A taste of Brasserie La Baleine

In this discreet microbrewery on the eastern edge of the 20th, Bruno Torres bottles his beers “on lees”

Under the high-rise apartment buildings of the Python-Duvernois neighborhood, where the rue Henri Duvernois curves around the tennis courts, and just after the blue mural at the corner of the rue Joseph Python, Brasserie La Baleine sits almost invisible from the street. Shaded by several trees and set back on a small parking lot, the space looks like a service entrance. A small wooden bottle opener hanging on the door is the only hint at this space’s true use. Here, at 17 rue Henri Duvernois, Bruno Torres brews and bottles his natural beers “on lees”.

“Lees”, Bruno explains, is yeast sediment. After fermenting their beers, many brewers filter out these yeasts and other sediments. They then carbonate their beers by injecting CO2 before bottling them or serving them on tap. This process quickly creates clear beers with stable flavors. “But it removes a lot of the virtues that a beer should have naturally,” Bruno says, noting that brewer’s yeast is considered a health food and beauty product.

“I think it’s silly for craft brewers – even worse for organic brewers – to use force carbonation. It betrays and deteriorates the product. I can’t imagine making a beer that isn’t natural,” says Bruno, who uses local malts and hops. Instead of filtering them out, he leaves these yeasts and uses them to carbonate his beers naturally. “When I finish my fermentation, I transfer my beer back to a tank. And I add sugar to reactivate the yeasts so that they will naturally produce CO2 once the beer is bottled. This takes a good two to three weeks longer,” Bruno explains, “But why buy CO2 when you can make it naturally?”

[PHOTO: « In craft brewing, you have to go far in tastes, in flavors, in textures, to bring something or to search for something. If only to please yourself. That’s what I like, to search, » says Bruno Torres].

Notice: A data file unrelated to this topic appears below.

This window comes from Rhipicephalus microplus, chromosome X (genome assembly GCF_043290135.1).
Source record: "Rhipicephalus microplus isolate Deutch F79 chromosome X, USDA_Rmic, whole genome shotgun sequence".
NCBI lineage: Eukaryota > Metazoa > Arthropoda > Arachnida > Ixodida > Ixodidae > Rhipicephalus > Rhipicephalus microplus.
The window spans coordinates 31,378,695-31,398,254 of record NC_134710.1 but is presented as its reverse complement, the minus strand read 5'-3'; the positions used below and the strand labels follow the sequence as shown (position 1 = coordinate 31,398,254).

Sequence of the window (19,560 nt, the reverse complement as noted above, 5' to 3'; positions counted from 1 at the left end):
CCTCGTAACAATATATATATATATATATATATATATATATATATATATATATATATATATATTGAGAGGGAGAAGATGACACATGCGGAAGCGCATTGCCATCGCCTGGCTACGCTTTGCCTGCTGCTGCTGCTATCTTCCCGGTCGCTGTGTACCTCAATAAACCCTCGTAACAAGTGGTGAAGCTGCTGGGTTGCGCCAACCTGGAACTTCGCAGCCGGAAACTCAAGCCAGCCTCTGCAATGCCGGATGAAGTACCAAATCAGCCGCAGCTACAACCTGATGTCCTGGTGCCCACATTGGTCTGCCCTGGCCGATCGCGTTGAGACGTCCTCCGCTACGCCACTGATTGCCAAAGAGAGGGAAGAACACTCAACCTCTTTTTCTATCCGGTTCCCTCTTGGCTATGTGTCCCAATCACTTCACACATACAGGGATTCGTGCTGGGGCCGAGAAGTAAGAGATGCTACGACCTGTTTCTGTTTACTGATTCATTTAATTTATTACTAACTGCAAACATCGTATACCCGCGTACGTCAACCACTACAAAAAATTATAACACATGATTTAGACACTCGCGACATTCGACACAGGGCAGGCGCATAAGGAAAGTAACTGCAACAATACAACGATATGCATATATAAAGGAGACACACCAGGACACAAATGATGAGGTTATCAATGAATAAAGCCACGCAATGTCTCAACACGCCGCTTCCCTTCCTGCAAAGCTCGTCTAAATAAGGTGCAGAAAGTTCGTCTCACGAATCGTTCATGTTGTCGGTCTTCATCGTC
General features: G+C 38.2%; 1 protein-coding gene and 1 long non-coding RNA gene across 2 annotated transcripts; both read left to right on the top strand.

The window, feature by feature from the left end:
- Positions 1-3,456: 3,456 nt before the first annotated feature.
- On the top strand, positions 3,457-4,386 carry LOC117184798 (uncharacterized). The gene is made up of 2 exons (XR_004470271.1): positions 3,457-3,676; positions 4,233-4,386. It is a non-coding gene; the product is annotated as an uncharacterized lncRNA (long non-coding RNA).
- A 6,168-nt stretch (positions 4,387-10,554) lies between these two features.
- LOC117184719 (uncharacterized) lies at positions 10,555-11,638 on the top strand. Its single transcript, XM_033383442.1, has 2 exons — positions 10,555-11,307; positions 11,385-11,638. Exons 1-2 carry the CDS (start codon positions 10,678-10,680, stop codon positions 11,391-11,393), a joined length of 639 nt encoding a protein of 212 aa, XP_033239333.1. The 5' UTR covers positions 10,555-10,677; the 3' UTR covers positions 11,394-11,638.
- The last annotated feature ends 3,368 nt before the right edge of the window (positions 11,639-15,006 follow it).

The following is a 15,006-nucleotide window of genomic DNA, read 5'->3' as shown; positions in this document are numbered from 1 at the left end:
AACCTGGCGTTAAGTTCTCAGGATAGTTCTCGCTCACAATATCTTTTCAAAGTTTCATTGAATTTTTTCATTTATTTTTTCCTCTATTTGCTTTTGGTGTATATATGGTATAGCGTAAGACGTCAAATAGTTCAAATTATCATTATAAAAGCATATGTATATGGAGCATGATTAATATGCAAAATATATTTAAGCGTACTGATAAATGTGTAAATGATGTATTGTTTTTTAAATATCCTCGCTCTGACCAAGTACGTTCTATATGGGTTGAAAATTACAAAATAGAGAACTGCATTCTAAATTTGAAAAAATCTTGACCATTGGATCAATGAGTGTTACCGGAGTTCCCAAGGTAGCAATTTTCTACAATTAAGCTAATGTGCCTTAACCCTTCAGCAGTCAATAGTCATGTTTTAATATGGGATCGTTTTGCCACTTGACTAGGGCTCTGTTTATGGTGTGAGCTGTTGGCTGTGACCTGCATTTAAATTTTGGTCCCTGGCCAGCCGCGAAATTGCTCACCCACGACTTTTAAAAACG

A former photographer, Bruno began brewing at home some seven years ago when he was looking for a job change. He briefly considered learning to make wine before wondering how beer was made. He picked up a couple of books on brewing at the FNAC and “read a lot” before deciding to pursue brewing as a career. “I learned that beer is an extremely healthy product that has really benefited people’s health historically. When there were problems with water, it saved entire populations,” he says. “So the story interested me. And the product interested me because it’s cooking and it’s really creative.”

At the time, craft brewing hadn’t taken off yet in France. So he practiced at home and took a training course at the French Beverage, Brewing and Malting Institute (IFMB) in Nancy. Through networking, he met a craft brewer from Lyon who had built his own microbrewery and who helped Bruno turn milk cooling tanks into brewing tanks.

Bruno opened his microbrewery in June 2013, calling it “La Baleine” after a whale-shaped fountain in the square Saint-Éloi in the 12th, where he lives. “My kids spent most of their time playing in that park. And the idea of a park, an agora, a gathering place, conviviality, that’s the spirit of the beer. Plus it made me laugh to put a whale on a beer label in Paris.”

Today, Bruno’s bottles with a whale on the label are on the shelves of some 200 or 300 supermarkets, fine groceries, beer and wine caves, restaurants, and bars across the Île de France region. He also sells at the brewery on appointment. “We should have surpassed 600 hectoliters last year, but with Covid, it was a bit complicated. We sold more in supermarkets and local shops, but that hasn’t made up for the lack of restaurants and bars,” Bruno says. “It’s not a lot. But we don’t get bored. We try to develop amusing beers. I’m always looking for new and interesting tastes, flavors and textures.”

In seven years, he’s created almost a dozen recipes including the blond with citrus notes La Lucite, the smoky amber La Gitane, and the four-grain white La Picaro. He’s also developed two beers using yeast from Benoît Castel, a famous baker-pastry chef of the 20th: the white Cru 1910 and the dark Cru 1924 (a play on words with a wine “cru” and two major floods, “crue”, in Paris). In another tribute to the 20th, he uses grape must from the Belleville vineyards to make a beer called Mou’v.

“I really love the 20th. It’s lively. It’s a complete mix of everything,” Bruno says. He’s happy in the Python-Duvernois neighborhood, which is set to see some major redevelopment in the coming years. “My building is set to be demolished in 2023. So I’m looking elsewhere, but I’d really like to stay here. Maybe I can have a place in the new buildings,” Bruno says.

Brasserie La Baleine
17 rue Henri Duvernois
Métro Porte de Bagnolet
web site